by Karen Yarnell |
Signed into law in 1964, the Wilderness Act will celebrate its 50th anniversary in 2014. The national Sierra Club is already making plans, and we invite you to get involved and be part of this big national celebration to ac-knowledge and applaud the major achievement represented by the National Wilderness Preservation System in our coun-try. Help make our celebrations in West Virginia a memorable part of 2014.
Nationwide there are over 100 million acres Congress has added to the Wilder-ness Preservation system, with more to come over the years. Wilderness designa-tion is the strongest and most permanent protection that can be extended to our Fed-eral public lands. Wilderness areas include wild places in national parks, national for-ests, wildlife refuges, and western lands of the Bureau of Land Management.
In the Monongahela National Forest of West Virginia, the Dolly Sods Wilderness and Otter Creek Wilderness were established by Congress in 1975. The Cranberry Wilder-ness and Laurel Fork Wilderness North and South were designated in 1983. In 2009, the Wild Monongahela Act added 37,000 acres of wilderness in the Mon National Forest. Big Draft, Spice Run, and Roaring Plains West were permanently protected as wilderness, and Dolly Sods, Cranberry and Otter Creek wilderness lands were expanded. The WV Wilderness Coalition, founded in 2002 by the WV Chapter of the Sierra Club, WV Highlands Conservancy, and The Wilderness Society, persevered in this effort.
Currently, the newly incorporated WV Wilderness Coalition is working to establish the first national monument in West Virginia. The Birthplace of Rivers National Monument will provide enhanced protection for the headwaters of the Cranberry, Cherry, Williams, Gauley, Elk, and Greenbrier Rivers in the southern Monongahela National Forest.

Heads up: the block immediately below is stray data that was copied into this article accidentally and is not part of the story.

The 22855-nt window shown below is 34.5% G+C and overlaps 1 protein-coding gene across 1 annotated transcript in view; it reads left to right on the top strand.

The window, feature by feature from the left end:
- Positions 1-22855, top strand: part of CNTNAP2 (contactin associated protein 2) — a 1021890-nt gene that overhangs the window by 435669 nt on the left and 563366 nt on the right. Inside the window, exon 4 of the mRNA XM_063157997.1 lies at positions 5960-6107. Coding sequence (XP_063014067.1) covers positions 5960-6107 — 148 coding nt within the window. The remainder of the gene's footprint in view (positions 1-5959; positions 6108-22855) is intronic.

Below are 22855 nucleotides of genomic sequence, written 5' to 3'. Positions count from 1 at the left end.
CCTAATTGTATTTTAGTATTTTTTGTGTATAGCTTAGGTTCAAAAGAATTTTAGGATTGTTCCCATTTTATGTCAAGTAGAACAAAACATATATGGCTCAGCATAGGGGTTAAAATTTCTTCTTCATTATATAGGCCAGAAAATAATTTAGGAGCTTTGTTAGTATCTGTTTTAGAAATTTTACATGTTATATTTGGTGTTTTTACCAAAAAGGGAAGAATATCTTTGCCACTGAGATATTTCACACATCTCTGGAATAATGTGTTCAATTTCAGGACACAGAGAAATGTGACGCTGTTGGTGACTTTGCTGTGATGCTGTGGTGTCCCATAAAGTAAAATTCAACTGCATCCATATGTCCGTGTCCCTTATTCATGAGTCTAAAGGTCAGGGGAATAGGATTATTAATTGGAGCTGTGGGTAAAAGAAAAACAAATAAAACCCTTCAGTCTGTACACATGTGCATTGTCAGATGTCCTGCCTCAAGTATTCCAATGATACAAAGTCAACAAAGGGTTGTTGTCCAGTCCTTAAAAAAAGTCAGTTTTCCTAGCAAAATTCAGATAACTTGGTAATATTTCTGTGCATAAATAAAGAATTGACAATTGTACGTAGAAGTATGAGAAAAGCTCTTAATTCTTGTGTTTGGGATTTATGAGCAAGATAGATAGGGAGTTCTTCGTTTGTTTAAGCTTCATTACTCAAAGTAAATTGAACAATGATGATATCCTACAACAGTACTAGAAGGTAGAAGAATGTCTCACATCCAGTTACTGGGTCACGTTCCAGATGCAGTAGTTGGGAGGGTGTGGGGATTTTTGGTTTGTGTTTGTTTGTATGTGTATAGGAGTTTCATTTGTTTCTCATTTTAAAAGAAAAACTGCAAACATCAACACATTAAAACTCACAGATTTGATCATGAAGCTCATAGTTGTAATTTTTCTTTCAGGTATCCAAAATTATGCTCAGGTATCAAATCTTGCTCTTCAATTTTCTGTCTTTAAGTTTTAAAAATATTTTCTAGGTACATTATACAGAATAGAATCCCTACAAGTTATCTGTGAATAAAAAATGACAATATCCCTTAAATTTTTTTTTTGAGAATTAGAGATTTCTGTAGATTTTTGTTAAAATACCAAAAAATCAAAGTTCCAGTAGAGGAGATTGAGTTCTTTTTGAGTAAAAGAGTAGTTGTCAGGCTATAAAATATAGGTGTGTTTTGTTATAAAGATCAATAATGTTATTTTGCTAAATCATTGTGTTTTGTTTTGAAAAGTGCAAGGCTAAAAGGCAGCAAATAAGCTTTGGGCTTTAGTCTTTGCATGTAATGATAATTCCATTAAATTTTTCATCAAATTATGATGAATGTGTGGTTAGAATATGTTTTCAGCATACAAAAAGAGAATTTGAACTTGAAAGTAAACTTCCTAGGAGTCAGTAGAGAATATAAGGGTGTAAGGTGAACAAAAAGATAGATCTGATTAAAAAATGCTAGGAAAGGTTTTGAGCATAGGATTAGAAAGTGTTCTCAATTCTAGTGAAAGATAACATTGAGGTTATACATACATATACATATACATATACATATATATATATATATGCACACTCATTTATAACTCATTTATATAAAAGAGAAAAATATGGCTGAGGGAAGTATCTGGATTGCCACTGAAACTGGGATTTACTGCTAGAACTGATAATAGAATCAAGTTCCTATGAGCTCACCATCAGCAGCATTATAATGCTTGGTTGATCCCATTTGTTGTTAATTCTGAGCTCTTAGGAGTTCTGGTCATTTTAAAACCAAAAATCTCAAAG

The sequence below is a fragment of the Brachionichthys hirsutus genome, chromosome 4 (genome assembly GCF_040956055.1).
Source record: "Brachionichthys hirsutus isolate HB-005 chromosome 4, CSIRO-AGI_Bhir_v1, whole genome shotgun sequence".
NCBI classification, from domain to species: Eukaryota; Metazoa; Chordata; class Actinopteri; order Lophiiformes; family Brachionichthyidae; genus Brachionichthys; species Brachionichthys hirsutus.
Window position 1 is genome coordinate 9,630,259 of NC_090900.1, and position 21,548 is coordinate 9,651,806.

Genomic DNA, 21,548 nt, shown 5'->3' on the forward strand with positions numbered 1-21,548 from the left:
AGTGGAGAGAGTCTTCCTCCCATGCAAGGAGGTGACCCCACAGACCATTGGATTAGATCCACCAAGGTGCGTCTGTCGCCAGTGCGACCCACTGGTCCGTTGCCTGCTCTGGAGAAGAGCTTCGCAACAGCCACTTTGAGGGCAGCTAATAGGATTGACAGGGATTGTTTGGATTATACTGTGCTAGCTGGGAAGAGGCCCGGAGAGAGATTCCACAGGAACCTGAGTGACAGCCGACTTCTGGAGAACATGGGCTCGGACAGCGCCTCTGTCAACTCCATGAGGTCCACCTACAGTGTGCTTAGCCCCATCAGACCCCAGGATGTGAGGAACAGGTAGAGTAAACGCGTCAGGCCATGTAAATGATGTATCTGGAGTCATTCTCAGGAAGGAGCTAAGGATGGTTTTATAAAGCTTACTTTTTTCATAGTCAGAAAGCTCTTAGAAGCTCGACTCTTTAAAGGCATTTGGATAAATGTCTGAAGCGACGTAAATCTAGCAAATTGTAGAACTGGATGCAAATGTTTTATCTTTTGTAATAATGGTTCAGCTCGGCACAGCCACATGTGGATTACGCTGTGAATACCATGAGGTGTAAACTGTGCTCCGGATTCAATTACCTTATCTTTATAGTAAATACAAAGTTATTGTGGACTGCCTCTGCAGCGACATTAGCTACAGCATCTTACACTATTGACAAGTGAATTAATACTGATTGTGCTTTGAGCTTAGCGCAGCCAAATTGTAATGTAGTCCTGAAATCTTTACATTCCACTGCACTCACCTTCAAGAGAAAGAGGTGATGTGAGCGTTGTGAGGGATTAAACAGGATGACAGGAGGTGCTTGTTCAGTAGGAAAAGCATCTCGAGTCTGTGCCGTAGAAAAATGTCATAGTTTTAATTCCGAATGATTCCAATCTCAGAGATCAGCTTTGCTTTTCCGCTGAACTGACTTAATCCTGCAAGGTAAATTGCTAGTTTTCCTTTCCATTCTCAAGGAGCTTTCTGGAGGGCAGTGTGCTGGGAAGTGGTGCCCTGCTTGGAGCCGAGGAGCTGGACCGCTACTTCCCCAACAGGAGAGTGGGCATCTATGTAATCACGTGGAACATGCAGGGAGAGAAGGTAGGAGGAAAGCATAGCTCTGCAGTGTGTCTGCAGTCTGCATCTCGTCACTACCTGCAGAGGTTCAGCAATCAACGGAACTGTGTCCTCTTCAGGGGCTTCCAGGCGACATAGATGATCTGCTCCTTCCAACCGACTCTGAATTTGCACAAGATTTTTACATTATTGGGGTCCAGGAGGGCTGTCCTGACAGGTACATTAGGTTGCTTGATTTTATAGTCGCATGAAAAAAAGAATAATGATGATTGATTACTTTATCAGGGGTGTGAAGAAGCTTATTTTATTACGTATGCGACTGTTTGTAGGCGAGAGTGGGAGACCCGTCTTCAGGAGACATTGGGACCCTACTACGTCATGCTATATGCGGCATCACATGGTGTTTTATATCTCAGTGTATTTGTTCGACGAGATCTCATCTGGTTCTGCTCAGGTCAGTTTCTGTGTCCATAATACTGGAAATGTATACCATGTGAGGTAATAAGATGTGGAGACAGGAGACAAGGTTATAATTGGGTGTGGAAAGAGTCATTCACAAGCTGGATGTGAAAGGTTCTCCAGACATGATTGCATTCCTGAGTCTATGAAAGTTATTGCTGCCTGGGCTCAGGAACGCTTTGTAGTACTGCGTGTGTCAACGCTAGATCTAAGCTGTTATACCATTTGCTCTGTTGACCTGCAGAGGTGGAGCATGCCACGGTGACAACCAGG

During 2014, the WV Wilderness Coalition plans to have our own local celebrations for
the 50th anniversary. These will be coordinated with the national Sierra Club, other inter-ested environmental organizations, and the agencies that manage our Federal wilderness areas. We will keep you posted in the Chapter newsletter as our plans for 2014 develop.
On September 3, 1964, President Lyndon B. Johnson signed the Wilderness Act into law.
He is seen here giving the pen used to sign the Act to Alice Zahniser, wife of Howard Zahniser,
who worked tirelessly to get the Act through Congress, but died only a few months before it was signed into law.
As 50th anniversary coordinator for the West Virginia Chapter, I am looking for some helpers who are enthusiastic about wilderness, who are interested in helping us celebrate, and who may have some ideas about ways we can promote and publicize wilderness during 2014. I hope that means you! We seek involvement by many Chapter members to make all of 2014 the year for wilderness in West Virginia.
If interested, please contact Karen Yarnell at firstname.lastname@example.org.